Four baking professionals previously employed by Rathbones Bakery and Harvestime have begun making ‘premium’ crumpets at a factory in Carlisle, Cumbria. Initial production by Lakeland Bake is being frozen off-site for distribution mainly to expatriates in places such as Cyprus, Spain and Malta, said one of the company’s founders, Nigel McKerr. “It’s largely an untapped market,” he said.
The company, which was set up with £250,000 invested by the founders, is now looking for customers in the UK for its Just Crumpets brand, said McKerr. He was formerly group accountant at Rathbones before moving to Harvestime (2005), which bought the Rathbones’ distribution centre in Carlisle.
The other founders are: former Rathbones general manager Paul Codona, who also moved to Harvestime; production manger Andrew Turner, who moved to Cumbrian Seafoods; and Turner’s brother Peter, who had been working as an engineer at Northern Foods.
“It’s a mature market. It’s not a very exciting market,” said McKerr. “But we think there’s room for a premium product.” Lakeland would develop new crumpet shapes and flavours, he added.
Rathbones made 1.5-1.75m crumpets a week, but McKerr said there was demand for 3m a week. Although Warburtons, Allied Bakeries and British Bakeries have increased production to fill the gap in the market left by a fire at Rathbones in February 2005, McKerr said Lakeland was in a different market. “We are not in direct competition,” he said, but conceded other crumpet makers might move upmarket if Lakeland was successful.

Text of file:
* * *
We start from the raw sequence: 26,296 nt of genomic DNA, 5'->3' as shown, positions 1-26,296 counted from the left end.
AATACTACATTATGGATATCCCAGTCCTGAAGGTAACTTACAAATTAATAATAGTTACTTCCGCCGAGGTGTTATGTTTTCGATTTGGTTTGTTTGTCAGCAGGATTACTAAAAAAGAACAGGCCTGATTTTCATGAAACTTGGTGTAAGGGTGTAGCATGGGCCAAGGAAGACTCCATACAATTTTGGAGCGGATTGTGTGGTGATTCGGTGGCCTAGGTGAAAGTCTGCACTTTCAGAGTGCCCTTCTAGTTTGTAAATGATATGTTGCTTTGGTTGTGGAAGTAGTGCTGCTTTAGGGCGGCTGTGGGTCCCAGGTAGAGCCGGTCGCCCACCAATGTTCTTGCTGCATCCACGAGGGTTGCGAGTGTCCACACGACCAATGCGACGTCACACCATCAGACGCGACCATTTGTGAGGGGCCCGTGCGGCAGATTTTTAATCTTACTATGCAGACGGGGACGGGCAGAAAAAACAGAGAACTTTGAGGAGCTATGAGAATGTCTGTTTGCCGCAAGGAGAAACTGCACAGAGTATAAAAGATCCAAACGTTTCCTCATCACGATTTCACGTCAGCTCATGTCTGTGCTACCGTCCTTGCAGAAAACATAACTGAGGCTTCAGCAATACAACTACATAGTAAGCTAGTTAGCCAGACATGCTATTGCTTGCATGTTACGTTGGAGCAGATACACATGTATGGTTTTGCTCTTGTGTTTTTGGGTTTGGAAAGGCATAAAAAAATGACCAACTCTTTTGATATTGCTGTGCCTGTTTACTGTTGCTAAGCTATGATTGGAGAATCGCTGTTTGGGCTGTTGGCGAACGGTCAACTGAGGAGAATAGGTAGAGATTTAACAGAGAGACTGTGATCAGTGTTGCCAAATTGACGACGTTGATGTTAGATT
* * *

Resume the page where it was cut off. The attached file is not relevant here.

He said Lakeland’s crumpets were “light and airy”, with a good toasted section, made on a hotplate that Lakeland designed and built itself.
Lakeland has fitted out its Kingmoor Park industrial estate factory largely with second-hand equipment and there is plenty of room for expansion on the estate, said McKerr.
Carlisle is an ideal location with hundreds of former Rathbones workers nearby for future expansion, he added. Lakeland has just appointed a sales and marketing director, Kevin Wilson, and expects to take on four or five staff in the autumn, said McKerr.